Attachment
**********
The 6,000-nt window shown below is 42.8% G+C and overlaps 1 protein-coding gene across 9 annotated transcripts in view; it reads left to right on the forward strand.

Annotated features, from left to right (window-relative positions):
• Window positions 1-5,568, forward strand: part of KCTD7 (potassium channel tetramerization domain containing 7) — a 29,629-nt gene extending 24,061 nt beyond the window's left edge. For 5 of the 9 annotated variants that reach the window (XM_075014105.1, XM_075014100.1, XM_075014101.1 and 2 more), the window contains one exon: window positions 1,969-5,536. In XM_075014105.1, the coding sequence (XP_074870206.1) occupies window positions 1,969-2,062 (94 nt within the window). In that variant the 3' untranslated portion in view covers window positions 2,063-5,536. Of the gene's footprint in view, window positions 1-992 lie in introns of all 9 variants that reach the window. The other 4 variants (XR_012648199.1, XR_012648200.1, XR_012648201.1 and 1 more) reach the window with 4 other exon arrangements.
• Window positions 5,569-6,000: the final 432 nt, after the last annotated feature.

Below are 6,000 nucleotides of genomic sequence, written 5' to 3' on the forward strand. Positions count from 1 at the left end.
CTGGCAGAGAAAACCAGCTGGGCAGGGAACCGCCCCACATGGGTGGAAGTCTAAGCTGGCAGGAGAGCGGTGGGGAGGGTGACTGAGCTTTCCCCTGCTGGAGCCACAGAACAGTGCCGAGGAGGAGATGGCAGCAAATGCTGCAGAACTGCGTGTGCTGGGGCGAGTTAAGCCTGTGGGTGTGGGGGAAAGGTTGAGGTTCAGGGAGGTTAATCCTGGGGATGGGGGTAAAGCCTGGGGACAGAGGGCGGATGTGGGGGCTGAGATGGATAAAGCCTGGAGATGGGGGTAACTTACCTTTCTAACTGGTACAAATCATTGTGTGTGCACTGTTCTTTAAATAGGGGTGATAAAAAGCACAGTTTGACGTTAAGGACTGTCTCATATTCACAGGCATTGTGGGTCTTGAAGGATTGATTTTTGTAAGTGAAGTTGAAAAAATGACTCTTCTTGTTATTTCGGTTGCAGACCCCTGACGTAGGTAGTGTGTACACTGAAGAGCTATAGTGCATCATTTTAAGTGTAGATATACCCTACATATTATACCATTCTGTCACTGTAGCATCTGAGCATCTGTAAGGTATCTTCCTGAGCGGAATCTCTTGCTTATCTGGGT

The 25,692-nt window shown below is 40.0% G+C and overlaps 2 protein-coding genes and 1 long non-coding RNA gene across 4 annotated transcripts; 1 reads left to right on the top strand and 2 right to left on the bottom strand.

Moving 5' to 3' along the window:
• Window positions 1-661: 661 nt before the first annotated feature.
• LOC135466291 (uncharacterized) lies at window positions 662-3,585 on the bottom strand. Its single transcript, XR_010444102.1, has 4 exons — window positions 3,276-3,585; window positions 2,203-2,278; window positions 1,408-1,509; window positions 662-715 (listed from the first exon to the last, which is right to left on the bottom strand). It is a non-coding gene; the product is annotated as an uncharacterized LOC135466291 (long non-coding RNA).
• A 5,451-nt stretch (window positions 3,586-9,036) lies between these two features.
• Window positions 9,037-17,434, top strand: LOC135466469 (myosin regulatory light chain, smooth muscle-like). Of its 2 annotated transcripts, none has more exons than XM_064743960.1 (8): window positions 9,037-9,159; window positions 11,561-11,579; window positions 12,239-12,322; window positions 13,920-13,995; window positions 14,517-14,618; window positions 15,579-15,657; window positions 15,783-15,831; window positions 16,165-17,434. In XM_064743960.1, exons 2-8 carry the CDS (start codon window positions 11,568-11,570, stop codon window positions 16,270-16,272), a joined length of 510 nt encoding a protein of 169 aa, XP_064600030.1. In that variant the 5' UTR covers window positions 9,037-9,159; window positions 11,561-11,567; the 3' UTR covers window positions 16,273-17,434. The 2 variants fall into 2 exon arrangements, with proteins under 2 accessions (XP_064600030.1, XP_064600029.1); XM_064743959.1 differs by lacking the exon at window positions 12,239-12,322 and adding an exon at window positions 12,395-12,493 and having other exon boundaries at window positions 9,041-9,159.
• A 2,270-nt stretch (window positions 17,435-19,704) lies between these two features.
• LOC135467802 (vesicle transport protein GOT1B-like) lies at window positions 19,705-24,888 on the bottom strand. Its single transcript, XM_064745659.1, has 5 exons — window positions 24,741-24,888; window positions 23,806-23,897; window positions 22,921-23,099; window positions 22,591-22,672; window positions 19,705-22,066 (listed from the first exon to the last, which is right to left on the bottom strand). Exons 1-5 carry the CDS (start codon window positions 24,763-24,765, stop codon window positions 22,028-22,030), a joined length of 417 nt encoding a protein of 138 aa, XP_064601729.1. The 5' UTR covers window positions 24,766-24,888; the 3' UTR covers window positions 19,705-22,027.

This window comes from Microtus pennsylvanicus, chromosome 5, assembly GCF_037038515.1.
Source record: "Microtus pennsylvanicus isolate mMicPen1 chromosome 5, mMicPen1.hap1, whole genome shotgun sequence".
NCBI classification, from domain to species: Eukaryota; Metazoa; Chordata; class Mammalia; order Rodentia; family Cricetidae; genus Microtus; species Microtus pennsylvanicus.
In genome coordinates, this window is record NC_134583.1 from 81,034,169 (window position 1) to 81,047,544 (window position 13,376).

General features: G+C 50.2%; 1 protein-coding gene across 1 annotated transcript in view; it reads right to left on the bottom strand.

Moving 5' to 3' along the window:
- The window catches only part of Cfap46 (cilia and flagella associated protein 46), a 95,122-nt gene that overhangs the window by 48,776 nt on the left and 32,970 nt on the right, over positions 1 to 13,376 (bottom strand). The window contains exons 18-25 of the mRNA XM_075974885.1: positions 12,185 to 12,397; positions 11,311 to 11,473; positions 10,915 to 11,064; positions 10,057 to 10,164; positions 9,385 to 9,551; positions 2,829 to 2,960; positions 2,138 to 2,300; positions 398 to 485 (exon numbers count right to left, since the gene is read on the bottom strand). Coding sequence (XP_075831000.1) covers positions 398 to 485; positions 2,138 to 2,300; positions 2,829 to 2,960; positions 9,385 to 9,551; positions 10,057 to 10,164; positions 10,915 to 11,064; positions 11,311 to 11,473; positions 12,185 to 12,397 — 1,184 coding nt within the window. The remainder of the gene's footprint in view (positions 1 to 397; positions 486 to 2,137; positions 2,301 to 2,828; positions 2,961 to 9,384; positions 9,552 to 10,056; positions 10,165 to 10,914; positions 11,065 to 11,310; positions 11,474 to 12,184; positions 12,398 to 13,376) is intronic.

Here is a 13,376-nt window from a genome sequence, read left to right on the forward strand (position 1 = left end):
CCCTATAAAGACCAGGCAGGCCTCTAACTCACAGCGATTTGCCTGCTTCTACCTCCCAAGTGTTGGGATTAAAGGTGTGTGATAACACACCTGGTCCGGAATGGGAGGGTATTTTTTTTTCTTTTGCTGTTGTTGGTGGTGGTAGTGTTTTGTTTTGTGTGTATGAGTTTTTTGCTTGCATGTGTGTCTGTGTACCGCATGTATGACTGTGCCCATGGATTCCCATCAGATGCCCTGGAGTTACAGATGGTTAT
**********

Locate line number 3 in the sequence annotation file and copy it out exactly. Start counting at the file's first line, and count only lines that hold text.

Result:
• Window positions 1-5,568, forward strand: part of KCTD7 (potassium channel tetramerization domain containing 7) — a 29,629-nt gene extending 24,061 nt beyond the window's left edge. For 5 of the 9 annotated variants that reach the window (XM_075014105.1, XM_075014100.1, XM_075014101.1 and 2 more), the window contains one exon: window positions 1,969-5,536. In XM_075014105.1, the coding sequence (XP_074870206.1) occupies window positions 1,969-2,062 (94 nt within the window). In that variant the 3' untranslated portion in view covers window positions 2,063-5,536. Of the gene's footprint in view, window positions 1-992 lie in introns of all 9 variants that reach the window. The other 4 variants (XR_012648199.1, XR_012648200.1, XR_012648201.1 and 1 more) reach the window with 4 other exon arrangements.